Skip to main content Skip to footer

Soft costs and how to plan for them 7 min read
Get started

When planning a construction project, it’s easy to overlook costs that you can’t directly see or touch. Your mind might tend to gravitate toward the costs of physical project elements, forgetting the layers of invisible, intangible costs necessary to reach the end goal. But projects rarely only consist of costs for physical materials, labor, and equipment. There’s another important category of costs that’s often overlooked: soft costs.

Soft costs include expenses like planning, permits, architectural design, and other administrative tasks. In many cases, soft costs can actually make up a larger portion of the total project cost than hard costs do. For example, the cost of designing a new office building can easily exceed the cost of construction. That’s why it’s important for project managers to account for both hard and soft costs when estimating the total cost of a project. By doing so, they can ensure that their projects are completed on time and within budget, with a minimal number of unpleasant surprises.

Let’s take a deeper dive into what exactly soft costs are, how they differ from hard costs, and how you can properly plan for them to avoid cost surprises or delays.

 Get started

What are soft costs?

The term “soft costs” refers to any costs that are not directly related to the physical construction of the project. These can include things like feasibility studies, environmental impact assessments, design work, and project management fees.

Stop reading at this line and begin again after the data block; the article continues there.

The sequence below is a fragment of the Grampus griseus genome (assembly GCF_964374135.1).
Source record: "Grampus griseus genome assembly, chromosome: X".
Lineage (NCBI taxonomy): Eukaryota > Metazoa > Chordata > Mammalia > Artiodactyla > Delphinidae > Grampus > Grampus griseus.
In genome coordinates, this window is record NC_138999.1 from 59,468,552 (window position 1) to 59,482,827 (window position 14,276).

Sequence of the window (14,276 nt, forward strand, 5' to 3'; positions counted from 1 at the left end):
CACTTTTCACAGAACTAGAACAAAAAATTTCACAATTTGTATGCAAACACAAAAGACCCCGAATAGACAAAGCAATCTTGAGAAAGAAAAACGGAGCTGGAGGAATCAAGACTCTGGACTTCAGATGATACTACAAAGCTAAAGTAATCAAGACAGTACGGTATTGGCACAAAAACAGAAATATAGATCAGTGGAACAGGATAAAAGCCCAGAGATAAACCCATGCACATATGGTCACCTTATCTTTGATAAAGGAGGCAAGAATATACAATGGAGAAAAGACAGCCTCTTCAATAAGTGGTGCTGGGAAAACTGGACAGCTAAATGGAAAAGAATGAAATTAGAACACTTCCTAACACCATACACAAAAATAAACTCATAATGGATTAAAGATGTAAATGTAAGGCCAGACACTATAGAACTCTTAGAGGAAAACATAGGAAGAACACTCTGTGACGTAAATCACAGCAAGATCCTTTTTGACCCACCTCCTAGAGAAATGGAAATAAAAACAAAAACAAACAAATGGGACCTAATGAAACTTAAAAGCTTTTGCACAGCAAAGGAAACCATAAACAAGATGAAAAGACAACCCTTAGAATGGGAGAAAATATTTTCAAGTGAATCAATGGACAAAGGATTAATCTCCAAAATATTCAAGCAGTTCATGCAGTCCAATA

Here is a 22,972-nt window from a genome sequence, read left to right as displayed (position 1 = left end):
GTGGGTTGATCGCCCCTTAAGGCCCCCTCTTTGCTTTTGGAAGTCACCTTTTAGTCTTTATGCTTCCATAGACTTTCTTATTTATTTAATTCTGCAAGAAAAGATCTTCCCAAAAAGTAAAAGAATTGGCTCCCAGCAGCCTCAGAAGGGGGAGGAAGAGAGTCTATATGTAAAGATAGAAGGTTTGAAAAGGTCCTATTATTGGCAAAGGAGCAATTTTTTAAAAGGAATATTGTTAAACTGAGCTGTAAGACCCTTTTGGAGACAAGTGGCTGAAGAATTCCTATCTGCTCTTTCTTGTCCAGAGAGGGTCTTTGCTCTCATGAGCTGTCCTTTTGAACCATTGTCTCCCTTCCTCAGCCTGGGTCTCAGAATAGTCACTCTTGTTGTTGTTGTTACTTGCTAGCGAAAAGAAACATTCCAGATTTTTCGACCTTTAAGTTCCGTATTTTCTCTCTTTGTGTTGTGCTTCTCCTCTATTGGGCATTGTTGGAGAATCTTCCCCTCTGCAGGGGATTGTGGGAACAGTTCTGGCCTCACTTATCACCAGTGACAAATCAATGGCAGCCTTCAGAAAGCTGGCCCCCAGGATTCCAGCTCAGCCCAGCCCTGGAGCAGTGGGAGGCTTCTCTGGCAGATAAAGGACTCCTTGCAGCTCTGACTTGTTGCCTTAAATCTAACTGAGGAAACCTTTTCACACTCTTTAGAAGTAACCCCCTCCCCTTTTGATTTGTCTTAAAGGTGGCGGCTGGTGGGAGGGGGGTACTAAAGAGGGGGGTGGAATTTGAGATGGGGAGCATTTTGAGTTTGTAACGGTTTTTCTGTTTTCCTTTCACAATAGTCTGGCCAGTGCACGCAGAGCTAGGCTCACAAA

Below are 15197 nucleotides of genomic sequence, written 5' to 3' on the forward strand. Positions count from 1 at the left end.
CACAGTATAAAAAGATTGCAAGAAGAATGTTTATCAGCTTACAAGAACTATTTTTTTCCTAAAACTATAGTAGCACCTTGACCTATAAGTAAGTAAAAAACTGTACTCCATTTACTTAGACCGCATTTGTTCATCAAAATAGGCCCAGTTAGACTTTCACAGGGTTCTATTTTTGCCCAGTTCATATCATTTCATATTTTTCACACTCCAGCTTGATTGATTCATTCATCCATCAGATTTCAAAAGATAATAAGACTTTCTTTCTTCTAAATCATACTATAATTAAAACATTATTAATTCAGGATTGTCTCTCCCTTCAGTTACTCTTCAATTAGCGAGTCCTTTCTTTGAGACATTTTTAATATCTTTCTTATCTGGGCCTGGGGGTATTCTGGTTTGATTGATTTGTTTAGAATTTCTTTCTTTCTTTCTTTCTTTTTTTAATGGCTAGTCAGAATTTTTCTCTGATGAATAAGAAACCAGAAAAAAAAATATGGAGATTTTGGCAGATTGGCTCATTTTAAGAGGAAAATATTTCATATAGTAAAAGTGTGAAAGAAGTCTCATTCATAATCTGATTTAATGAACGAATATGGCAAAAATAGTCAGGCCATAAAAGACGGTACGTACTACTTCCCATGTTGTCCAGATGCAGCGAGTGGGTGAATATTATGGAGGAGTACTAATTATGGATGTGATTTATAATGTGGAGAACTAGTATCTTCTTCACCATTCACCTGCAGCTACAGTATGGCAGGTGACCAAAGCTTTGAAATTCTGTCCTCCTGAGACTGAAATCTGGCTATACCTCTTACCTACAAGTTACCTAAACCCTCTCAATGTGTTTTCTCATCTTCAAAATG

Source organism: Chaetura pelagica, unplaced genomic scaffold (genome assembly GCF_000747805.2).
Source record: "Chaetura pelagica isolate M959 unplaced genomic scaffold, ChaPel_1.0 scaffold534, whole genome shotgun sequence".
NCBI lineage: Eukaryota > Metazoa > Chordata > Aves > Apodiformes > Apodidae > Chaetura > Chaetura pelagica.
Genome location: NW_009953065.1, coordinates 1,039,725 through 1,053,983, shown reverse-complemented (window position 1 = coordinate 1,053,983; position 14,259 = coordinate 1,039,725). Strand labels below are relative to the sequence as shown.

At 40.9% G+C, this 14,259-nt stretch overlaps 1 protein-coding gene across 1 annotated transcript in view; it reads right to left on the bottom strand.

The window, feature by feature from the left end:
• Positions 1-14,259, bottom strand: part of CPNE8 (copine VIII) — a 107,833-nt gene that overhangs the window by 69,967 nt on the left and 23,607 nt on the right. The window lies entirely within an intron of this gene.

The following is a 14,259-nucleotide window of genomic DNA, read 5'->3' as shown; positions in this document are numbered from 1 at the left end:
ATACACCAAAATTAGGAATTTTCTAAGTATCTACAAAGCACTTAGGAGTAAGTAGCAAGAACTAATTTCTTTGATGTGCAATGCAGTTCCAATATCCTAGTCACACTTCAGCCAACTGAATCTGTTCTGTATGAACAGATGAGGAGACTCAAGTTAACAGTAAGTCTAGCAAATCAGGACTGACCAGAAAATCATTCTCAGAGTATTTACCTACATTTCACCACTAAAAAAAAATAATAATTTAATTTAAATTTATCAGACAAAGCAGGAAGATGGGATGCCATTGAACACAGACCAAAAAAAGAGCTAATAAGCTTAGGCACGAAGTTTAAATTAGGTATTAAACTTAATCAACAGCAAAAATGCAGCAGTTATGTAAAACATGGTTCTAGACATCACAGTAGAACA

Soft costs typically make up a significant portion of the overall budget for a construction project, and they can have a major impact on the timeline and completion of the project.

Soft costs can and tend to occur the entire way through the lifecycle of a construction project. And unless you’ve explicitly prepared for them, they may catch you off guard. That’s why thorough budget planning is important — especially in the construction industry.

To be able to accurately estimate project costs, you have to be able to look past the simple costs of physical construction like labor and materials. To help you, we’ve outlined the differences between hard and soft costs in construction.

“Soft costs” is a part of our Project Management Glossary — check out the full list of terms and definitions!

Soft costs vs. hard costs — what is the difference?

When it comes to project management, there are two types of costs: hard costs and soft costs. Hard costs, also referred to as brick-and-mortar costs are the physical, tangible costs associated with a project. They include materials, labor, and equipment, and being the most obvious, they’re typically the first costs written into a project budget.

Soft costs, on the other hand, are intangible, non-physical costs. But they’re just as crucial for ensuring final project delivery, and, unfortunately, cannot be ignored. These costs can include permits, design fees, professional liability insurance, engineering fees, legal fees, and taxes. There may also be a number of post-construction soft costs, such as health and safety checks.

Hard costs are typically easy to quantify, but soft costs can be more difficult to estimate. As a result, they can often represent a significant portion of the total cost of a project. That’s why it’s important for project managers to consider both hard and soft costs when developing a construction budget. Let’s explore the soft construction costs in a bit more detail.

Soft costs when creating a budget: construction example

Suppose you’re creating a budget for a construction project. While hard costs would include so-called brick-and-mortar costs — the actual physical labor and materials that go into developing a property and building a structure, such as cement, drywall, and lumber — soft costs are less tangible items related to completion of a construction project. Here’s a more detailed overview of some soft cost examples to consider in a construction project budget: